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Old 08-05-2020, 11:08 PM   #41
OceanBlue OceanBlue is offline
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Sep 2013
Midlands, UK
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Forces TV's repeat run of The Equalizer (which went back to the beginning, after finishing the second season) moves onto the second season again next week. No idea yet whether they will show the third season.

Regarding McCall's police contacts on the show, been meaning to do a list for the first season. Steven Williams and Ron O'Neal take up just under half of the season's episodes (Williams in six episodes, and O'Neal in four episodes). Ron O'Neal would return for three further episodes in the second season (he appeared in a total of seven episodes).

The first season episodes where a police contact of McCall's appeared (I might have missed some):

"Pilot" (Lt. Jefferson Burnett, played by Steven Williams)
"China Rain" (Lt. Jefferson Burnett, played by Steven Williams)
"The Defector" (Lt. Jefferson Burnett, played by Steven Williams)
"Lady Cop" (Lt. Jefferson Burnett, played by Steven Williams)
"The Confirmation Day" (Lt. Jefferson Burnett, played by Steven Williams)
"Mama's Boy" (Lt. Jefferson Burnett, played by Steven Williams, and Sgt. Oliver Gant, played by Charles Brown (uncredited. Source: IMDb)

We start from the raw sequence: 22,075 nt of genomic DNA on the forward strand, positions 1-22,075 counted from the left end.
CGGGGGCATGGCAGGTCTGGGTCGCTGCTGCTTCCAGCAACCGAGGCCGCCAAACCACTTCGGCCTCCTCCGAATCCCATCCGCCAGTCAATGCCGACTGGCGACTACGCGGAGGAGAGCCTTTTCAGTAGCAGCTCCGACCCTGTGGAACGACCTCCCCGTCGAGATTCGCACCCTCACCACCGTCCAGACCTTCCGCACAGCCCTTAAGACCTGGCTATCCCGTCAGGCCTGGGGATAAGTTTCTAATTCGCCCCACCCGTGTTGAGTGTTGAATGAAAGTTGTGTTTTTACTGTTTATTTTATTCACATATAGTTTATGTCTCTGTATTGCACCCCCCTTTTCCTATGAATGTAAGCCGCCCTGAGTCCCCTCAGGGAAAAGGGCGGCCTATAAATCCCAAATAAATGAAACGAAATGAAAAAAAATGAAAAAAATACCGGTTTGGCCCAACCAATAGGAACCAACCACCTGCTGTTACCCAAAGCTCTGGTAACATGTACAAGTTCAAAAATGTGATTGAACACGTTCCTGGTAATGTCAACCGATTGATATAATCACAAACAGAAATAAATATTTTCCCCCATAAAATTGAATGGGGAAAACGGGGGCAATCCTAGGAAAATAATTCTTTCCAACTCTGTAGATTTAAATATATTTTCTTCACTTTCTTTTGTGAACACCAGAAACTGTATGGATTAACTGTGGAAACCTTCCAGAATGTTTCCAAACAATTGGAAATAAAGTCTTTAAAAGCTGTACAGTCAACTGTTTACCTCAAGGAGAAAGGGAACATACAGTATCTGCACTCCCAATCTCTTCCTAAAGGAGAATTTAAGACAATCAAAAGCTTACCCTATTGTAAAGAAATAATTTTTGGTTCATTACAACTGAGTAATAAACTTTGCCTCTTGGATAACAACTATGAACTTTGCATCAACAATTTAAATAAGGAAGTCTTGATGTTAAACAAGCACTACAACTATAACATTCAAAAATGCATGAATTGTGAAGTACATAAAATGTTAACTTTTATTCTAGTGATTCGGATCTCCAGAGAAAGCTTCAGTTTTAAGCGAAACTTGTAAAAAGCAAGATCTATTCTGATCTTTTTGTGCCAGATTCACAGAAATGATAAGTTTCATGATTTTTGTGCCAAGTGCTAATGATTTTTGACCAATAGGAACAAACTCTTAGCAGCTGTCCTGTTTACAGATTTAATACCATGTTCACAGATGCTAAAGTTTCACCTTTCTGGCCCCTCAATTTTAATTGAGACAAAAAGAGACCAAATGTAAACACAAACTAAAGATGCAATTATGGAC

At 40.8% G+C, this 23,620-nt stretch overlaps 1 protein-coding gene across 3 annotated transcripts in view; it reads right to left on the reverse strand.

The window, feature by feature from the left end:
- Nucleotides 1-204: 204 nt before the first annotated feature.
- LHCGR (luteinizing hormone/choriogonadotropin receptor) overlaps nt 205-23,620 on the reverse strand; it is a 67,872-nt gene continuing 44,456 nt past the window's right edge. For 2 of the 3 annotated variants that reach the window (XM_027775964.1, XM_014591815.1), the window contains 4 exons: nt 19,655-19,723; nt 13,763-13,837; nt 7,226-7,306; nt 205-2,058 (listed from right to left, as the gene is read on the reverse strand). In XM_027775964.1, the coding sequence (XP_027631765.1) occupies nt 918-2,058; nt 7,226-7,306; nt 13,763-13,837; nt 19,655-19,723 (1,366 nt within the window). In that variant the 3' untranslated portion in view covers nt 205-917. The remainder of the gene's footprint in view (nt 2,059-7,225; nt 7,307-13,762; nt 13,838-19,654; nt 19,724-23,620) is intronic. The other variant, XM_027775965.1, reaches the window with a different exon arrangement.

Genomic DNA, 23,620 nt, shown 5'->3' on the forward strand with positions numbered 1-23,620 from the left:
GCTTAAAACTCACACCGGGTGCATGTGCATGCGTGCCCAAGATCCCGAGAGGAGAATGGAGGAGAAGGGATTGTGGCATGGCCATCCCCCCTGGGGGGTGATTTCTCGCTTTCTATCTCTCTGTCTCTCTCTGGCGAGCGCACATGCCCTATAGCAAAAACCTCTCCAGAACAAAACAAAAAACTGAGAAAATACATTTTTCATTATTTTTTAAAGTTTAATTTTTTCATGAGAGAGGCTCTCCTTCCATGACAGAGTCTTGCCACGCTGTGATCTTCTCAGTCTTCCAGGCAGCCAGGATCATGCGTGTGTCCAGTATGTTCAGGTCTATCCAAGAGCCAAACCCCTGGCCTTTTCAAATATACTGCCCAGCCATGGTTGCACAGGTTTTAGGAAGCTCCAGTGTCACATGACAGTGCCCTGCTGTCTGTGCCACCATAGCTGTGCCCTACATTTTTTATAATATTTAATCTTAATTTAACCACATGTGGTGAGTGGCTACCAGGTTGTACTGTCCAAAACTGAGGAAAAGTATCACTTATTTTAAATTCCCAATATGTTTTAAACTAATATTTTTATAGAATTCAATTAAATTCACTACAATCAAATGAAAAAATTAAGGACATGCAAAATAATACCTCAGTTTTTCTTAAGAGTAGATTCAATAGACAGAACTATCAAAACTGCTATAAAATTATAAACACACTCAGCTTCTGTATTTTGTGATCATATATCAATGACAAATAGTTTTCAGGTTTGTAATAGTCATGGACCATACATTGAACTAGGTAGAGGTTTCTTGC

"Bump and Run" (Sgt. Oliver Gant, played by Charles Brown)
"Reign of Terror" (Lt. Mason Warren, played by Fred Williamson)
"Back Home" (Lt. Mason Warren, played by Fred Williamson)
"Out of the Past" (Captain Dutton, played by Hector Osorio)
"Wash-Up" (Lt. Isadore Smalls, played by Ron O'Neal)
"Torn" (Lt. Isadore Smalls, played by Ron O'Neal)
"Unnatural Causes" (Lt. Isadore Smalls, played by Ron O'Neal)
"Pretenders" (Lt. Isadore Smalls, played by Ron O'Neal).

Last edited by OceanBlue; 09-01-2020 at 12:06 AM.
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Old 08-06-2020, 12:09 AM   #42
OceanBlue OceanBlue is offline
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Originally Posted by OceanBlue View Post
In the tradition of Steven Williams' character (Lt. Jefferson Burnett) in the first half of the season (as well as Charles Brown as Sgt. Oliver Gant), veteran actor Fred Williamson's appearances in the two first season episodes "Reign of Terror" and "Back Home" were literally one or two scenes (*). He appeared in two scenes in the former, and in one scene in the latter. Watched these episodes in the last few days (thought the latter was the stronger episode).

Also appearing in "Reign of Terror" was veteran actor Tomas Milian, playing an old friend of McCall's. The story was good, about a doctor who ran a clinic in an area of New York City whose citizens were being intimidated by a gang, who had a deal with the doctor's predecessor. Her assistant contacted McCall for help. The doctor refused to let McCall use guns. So he had to find another way to stop the gang. I liked the locations used in this episode, but I wouldn't say it was one of my favourites.